Murray High student wins people’s choice award at state entrepreneurship challengeJul 06, 2020 11:03AM ● By Julie Slama
Murray High junior Liberty McBride created “Pocket Change” app, which won the people’s choice award of the 2020 High School Utah Entrepreneur Challenge. (Photo courtesy of Stephanie Jorgensen/FLASH Jorgensen Photography)
By Julie Slama | [email protected]
Junior Liberty McBride plays volleyball and softball at Murray High and will be senior class president in the fall.
Liberty also wants to make money in school, but she said that is hard to do with her afterschool activities. Yet, that hasn’t stopped her from finding a way.
Using skills from her personal finance and business management classes and lessons from her dad, who is self-employed, she created Pocket Change, an app that enables students to investigate educational and career options, acquire professional skills and enter the workforce in their career to gain a little “pocket change.”
“The main purpose is to provide jobs and paid internships so students can work with actual people in the field and decide if the career is something that they’d like to pursue,” Liberty said, adding that this way, high school students may be able to hold a job that has flexible hours around their schedules. “I showed my teacher and she thought it was great.”
Liberty then entered her app in the 2020 High School Utah Entrepreneur Challenge, coordinated by the Lassonde Entrepreneur Institute, a division of the David Eccles School of Business at the University of Utah.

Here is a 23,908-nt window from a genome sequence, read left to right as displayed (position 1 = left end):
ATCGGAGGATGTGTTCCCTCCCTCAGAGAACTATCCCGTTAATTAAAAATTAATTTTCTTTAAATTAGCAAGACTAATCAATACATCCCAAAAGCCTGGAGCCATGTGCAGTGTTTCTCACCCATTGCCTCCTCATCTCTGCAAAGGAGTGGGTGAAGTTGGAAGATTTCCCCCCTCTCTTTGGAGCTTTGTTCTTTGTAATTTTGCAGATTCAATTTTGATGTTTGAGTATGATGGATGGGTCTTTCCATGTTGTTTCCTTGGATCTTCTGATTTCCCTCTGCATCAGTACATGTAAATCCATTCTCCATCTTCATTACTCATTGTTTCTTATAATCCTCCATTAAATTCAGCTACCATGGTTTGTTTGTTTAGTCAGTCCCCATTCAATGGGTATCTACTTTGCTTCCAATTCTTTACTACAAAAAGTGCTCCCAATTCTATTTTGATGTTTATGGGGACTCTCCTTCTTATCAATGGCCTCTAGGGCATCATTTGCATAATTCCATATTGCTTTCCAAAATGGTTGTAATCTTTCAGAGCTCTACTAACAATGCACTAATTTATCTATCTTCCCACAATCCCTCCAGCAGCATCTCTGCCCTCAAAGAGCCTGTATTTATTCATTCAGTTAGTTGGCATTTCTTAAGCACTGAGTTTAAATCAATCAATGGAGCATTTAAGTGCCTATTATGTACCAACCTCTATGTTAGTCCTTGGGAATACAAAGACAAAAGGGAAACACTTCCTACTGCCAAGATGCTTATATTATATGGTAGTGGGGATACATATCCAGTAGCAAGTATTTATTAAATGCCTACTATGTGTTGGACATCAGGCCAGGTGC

Pocket Change advanced from the 350 entries from more than 40 state high schools to the top 20, then won the people’s choice award with 969 out of 3,757 total online votes.
While the full competition was disrupted by the COVID-19 pandemic, the top 20 teams were able to showcase their ideas online and allow the public to vote on their favorite teams.
“I talked to my friends and teachers and they thought it was a great idea. I just talked to as many people as I could to share the idea. On the website, it showed that it had 16,000 views,” she said.
Liberty was awarded $1,000—a little more than “pocket change.”
She’s already decided to invest her winnings into taking her app to make it a reality and hopes to work with app developers to do so.
“I think every high school kid wants to make money for activities and dances and gas, but we also have limited time with high school activities—and we want to do something that will help us in our careers. It also is an avenue for employers who are looking for someone interested in entering their field,” she said.
While she is disappointed that she couldn’t present the idea in front of a panel of judges since the in-person portion of the contest was canceled in response to the COVID-19 pandemic, she appreciated the chance to share her idea.
“This is what I want to do, go into business and help people. I want this to grow and provide people with jobs. It’s really exciting to see other people who thought the idea is great,” she said, adding that she’d like to take Murray High’s new entrepreneurship and business marketing classes. “I read the other ideas in the top 20 and there really are some cool ideas.”
Other area students from high schools include Skyline High’s “Optimized Lawn Care,” which received 303 votes; Herriman High’s “TagTeam” with 192 votes; Hillcrest High’s “Pocket Gardens” with 135 votes; AMES’ “The Circle of Life” with 26 votes; AMES “EcoFashion” with 21 votes; and Waterford’s “Epicure” with 14 votes.